SPRAGGETT ON CHESS
(photos by Fred Lucas)
The 2012 edition of this famous Dutch resort tournament came to an end this past weekend with Armenian superstar Lev Aronian putting in another solid performance to take first place with 9 points in 13 games.
Playing his usual super-solid , well-prepared opening repetoire, Lev never the less lost 2 games. One of them against second place finisher Carlsen of Norway, who is probably the most consistent player on the circuit these days: Carlsen usually either wins the tournament or finishes in second place!
Not to diss the Armenian star’s success, I think that none of Aronian’s games in Wijk Aan Zee will be included in his best game collection. Rather, his success is more due to his off-form opponents: for example, amongst others, former world champion Topalov was unrecognizable with 4 losses and only 1 win; world champion contender Gelfand fared even worse: 5 losses (!) and just 1 win.
PERHAPS THE MOST MEMORABLE GAME OF THE EVENT TOOK PLACE IN Rd 11
POSITION AFTER WHITE’S 20th MOVE (20.Nf5):
This game generated a lot of interest in the on-line chess world. In the position before White’s 20th move (20.Nf5?!) Topalov even stands a bit better (normally Black is not permitted to play his Knight to c4 with such ease). Everybody was amazed at how the game continued…many thinking that it was just 2 geniuses clashing and therefore quite natural that the goddess of chess–Caissa–would bless us with a masterpiece. The truth is quite different, however.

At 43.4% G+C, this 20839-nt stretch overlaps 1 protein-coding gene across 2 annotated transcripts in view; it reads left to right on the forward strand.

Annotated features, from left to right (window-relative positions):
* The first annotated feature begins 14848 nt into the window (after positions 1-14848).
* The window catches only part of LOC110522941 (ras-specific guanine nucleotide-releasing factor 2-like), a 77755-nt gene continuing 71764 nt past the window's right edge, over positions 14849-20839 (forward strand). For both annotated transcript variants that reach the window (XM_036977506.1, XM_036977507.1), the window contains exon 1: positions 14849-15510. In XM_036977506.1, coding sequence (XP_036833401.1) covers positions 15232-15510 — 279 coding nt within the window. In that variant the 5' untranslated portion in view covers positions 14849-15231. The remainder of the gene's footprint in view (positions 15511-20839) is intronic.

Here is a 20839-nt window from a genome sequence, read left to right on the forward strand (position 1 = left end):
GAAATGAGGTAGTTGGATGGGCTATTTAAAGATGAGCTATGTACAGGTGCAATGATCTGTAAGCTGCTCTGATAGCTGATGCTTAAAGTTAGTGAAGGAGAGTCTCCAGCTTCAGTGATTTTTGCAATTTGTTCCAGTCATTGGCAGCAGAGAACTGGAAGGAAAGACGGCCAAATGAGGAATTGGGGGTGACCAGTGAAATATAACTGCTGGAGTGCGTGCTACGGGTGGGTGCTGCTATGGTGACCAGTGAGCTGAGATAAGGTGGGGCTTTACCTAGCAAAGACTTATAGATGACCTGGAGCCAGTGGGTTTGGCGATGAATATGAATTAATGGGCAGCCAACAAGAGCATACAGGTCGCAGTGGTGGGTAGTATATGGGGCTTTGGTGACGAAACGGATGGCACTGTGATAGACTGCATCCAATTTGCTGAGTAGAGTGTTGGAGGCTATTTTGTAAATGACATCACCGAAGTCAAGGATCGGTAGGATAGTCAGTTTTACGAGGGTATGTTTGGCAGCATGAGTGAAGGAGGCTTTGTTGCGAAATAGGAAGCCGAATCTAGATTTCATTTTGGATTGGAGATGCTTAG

Hence the rational course of play would have been 20.Rc1, preventing Black’s next move.
As natural as a baby’s smile! Everyone was wondering what was going on in Carlsen’s mind…after all, he is a genius, no? (But then again, so is Topalov!)
”I was over optimistic in the early middle game. I missed his Nxb2 and (then) hallucinated about a mating attack …”–Carlsen on his blog
It is nice to see a great player admit this kind of thing. White is lost. But not simply, and what follows is Carlsen’s attempt to go down fighting. The spectators must admire the Tal-like chaos that the Norwegian is able to drape the board with!
One of the great moves of chess! Too bad it is wasted on a lost position…there followed:
21… Nxd1 22. Bxf6 Nxc3 23. Qg4 Bxe4 24. Nxh6 Kh7!
”I missed his Nxb2 and hallucinated about a mating attack only to find out that he had a safe haven on h7 in the critical variations…”
Being a whole Rook down and with his attack coming to a full stop, Carlsen had only one move if he did not want to resign:
Topalov should play 25…Bd3! and White has no threats and no good continuation. INSTEAD, NOW SOMETHING AMAZING HAPPENED: a miracle!
Topalov saw that White threatened nothing concrete, but his confidence left him and he started to see ghosts! He decided to give up his Queen to stop the phantom attack with 25…Qxf7, after which the game becomes equal once more.
”Fortunately for me he missed a critical line of defense and when surrounded by four of my pieces he lost patience and went for a queen sacrifice resulting in an imbalanced ending with my queen and four pawns against his rook, two bishops and two pawns.”
In the end, with both sides trying to win a level position, Topalov rejected a forced draw and instead blundered. A great fight that does merit to both champions!